Metastatic Cancer Metamorphoses

Early-stage tumors are biologically complex; however, once tumors metastasize to other organs, the complexity of the burgeoning cancer “system” is extraordinary. Drs. Hari Nakshatri, Ken Nephew, Lang Li, Yunlong Liu and Kathy Miller want to understand why breast cancer cells that spread to the liver and brain start acting less like breast cells and more like cells in a new environment. They are engineering these complex interactions and changes using computational and mathematical modeling. Their goal is to understand the metamorphoses that take place so that treatment can effectively target the process.

Patient Gene Signatures and Protein Markers for PI3K Inhibitors

Treatments work best when drugs attach to biomarkers and kill complex breast cancer tumors. In the new era of personalized medicine, this is the goal. For instance, a new class of drugs called PI3K inhibitors was developed for estrogen positive (ER+) breast cancers; yet, patient response to this targeted drug has been disappointing. Drs. Hari Nakshatri and Sunil Badve have discovered a new gene signature and protein markers that can further define patients who may benefit from these drugs. Adding this important information and developing a new clinical trial is now under way.

Drug-Resistant Breast Cancer

Jian-Ting Zhang, PhD, has discovered a metabolic process that is awry in breast cancer cells that have become resistant to drug therapy. He has also found that a commonly used class of antacids– proton pump inhibitors– stabilize cell metabolism, thereby maintaining the drug’s effectiveness. In collaboration with Kathy Miller, MD, this concept is now being directly tested in a clinical trial that started earlier this year.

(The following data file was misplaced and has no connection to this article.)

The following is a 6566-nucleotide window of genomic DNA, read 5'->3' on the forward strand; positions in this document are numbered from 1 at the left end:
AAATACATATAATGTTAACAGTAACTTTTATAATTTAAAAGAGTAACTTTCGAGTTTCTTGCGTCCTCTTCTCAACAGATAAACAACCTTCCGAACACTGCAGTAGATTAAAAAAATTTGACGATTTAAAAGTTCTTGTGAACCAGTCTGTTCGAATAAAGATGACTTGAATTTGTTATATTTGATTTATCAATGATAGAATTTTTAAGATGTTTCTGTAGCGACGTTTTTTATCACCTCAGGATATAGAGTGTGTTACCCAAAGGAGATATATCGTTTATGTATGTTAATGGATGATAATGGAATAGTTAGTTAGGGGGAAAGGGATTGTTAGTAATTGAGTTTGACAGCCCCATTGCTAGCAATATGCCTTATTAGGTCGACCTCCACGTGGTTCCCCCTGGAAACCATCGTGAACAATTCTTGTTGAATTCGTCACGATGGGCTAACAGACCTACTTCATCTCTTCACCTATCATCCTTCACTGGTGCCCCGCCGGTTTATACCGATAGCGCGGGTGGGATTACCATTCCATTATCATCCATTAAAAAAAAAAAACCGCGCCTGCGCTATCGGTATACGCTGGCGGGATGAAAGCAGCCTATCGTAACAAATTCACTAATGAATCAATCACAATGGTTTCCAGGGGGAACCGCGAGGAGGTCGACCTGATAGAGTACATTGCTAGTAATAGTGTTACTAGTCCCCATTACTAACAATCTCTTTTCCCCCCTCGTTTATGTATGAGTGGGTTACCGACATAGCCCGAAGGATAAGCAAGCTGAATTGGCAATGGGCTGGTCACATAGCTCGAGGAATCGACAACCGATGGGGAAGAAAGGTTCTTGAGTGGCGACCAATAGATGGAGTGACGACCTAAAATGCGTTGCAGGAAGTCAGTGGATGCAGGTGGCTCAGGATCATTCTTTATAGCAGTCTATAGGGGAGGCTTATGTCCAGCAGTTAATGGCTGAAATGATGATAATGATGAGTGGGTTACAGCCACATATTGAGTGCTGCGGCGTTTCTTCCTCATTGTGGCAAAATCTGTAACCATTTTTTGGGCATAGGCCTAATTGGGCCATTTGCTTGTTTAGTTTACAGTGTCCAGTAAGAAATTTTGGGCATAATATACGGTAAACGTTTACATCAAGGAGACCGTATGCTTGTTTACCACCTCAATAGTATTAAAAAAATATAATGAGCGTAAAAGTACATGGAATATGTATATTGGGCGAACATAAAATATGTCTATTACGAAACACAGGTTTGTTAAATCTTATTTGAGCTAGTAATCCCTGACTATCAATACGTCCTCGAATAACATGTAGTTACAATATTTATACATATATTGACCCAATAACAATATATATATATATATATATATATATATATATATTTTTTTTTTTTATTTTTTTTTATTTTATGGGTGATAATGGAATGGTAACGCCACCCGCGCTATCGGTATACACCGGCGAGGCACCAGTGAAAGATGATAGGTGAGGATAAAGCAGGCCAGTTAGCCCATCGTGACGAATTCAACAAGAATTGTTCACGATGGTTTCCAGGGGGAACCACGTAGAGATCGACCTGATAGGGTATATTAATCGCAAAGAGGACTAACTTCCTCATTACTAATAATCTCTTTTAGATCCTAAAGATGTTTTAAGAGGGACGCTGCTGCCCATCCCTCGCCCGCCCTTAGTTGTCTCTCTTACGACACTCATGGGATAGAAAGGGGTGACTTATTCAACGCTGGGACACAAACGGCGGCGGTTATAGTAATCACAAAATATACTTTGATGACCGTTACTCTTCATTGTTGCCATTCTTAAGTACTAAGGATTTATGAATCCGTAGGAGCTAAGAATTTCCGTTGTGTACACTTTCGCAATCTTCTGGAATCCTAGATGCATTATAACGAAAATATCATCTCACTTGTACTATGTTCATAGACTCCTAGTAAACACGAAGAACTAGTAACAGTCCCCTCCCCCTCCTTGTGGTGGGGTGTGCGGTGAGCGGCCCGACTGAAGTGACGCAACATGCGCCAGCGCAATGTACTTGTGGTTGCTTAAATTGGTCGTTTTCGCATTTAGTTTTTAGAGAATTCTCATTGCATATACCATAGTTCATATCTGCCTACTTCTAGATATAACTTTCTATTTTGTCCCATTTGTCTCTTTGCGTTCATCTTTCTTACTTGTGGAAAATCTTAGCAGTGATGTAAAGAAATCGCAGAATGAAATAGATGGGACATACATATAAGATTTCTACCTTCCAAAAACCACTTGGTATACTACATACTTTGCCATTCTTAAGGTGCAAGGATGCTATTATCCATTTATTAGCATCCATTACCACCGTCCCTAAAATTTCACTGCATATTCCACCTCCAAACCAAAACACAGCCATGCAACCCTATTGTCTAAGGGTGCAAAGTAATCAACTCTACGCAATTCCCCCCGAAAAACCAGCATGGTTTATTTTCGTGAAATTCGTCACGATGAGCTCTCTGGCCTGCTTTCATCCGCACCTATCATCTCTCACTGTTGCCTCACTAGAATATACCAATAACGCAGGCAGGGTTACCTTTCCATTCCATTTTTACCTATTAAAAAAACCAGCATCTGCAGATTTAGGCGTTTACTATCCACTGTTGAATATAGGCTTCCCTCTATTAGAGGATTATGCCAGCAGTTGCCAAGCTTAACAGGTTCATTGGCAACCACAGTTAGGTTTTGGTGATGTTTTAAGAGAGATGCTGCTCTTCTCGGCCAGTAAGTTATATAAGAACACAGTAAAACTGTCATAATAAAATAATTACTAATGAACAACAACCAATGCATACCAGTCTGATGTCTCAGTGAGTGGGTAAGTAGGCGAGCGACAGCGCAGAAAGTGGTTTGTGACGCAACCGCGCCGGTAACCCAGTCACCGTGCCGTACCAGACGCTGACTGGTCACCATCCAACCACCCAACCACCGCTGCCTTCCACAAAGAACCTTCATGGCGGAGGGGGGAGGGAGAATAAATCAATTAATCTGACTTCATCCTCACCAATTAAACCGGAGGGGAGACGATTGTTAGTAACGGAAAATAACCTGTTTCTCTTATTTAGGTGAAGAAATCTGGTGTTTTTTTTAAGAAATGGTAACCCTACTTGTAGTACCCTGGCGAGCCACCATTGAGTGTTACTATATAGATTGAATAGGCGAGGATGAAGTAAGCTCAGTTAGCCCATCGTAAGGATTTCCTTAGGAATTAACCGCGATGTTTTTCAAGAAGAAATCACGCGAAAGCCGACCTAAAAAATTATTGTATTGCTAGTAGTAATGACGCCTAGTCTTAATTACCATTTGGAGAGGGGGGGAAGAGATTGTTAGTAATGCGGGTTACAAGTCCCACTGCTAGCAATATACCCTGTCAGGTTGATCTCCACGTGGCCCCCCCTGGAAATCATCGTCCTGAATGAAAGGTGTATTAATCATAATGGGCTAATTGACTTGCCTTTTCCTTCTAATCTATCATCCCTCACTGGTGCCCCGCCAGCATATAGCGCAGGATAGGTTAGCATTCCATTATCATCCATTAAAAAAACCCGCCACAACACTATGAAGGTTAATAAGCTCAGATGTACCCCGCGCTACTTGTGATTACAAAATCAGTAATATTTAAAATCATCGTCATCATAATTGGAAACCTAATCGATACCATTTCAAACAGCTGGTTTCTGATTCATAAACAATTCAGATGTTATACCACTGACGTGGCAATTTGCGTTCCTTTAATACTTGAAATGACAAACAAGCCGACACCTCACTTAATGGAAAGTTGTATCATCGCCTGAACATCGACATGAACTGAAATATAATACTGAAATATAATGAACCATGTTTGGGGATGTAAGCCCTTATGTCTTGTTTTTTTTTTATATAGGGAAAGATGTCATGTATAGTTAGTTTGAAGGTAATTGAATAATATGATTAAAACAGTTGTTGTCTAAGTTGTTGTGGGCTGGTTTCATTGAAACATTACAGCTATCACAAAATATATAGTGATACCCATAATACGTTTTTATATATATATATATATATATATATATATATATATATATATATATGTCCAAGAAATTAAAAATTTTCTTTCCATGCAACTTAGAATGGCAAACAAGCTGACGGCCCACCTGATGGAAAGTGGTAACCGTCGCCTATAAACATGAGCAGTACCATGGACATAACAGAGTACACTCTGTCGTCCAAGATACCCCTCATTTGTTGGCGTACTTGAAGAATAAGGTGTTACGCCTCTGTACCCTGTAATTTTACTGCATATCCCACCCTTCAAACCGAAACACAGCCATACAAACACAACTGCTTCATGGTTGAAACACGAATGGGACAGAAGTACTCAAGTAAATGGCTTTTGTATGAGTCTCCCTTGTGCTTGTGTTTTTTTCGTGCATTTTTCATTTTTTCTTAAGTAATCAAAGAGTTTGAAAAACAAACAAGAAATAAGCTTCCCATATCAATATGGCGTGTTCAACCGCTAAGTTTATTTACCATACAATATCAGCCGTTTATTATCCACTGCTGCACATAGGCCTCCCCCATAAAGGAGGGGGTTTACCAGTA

Recurrence of Triple-Negative Breast Cancer

Individuals who have completed chemotherapy for triple-negative breast cancer and have residual tumor in their breast and lymph nodes at the time of surgery have a high risk for recurrence of the disease within 18 months. Kathy Miller, MD, developed the first clinical trial in the world to intervene during remission to give therapy with the potential to reduce recurrence. With this trial concluded, she and Milan Radovich, PhD, have identified the subsets of patients who did well and remain cancer free to determine biomarkers for survival. They have also identified blood-based biomarkers of those who recurred quickly. While those biomarkers may predict recurrence, the same biomarker could identify cancers before diagnosis. Drs. Radovich and Miller plan to evaluate the biomarker in a nationwide screening study expected to start later this year.

Activating the Immune System to Treat Triple-Negative Breast Cancer

In a nationwide clinical trial with hundreds of patient-care sites, Dr. Miller is testing a two-drug combination that activates the immune system to attack aggressive tumor cells in individuals who have the biomarker for Triple-Negative Breast Cancer recurrence. Immunotherapies activate the body’s normal cancer suppression and eradication abilities to fight cancer. Dr. Miller is senior principal investigator of the trial, partnering with a principal investigator at Vanderbilt University.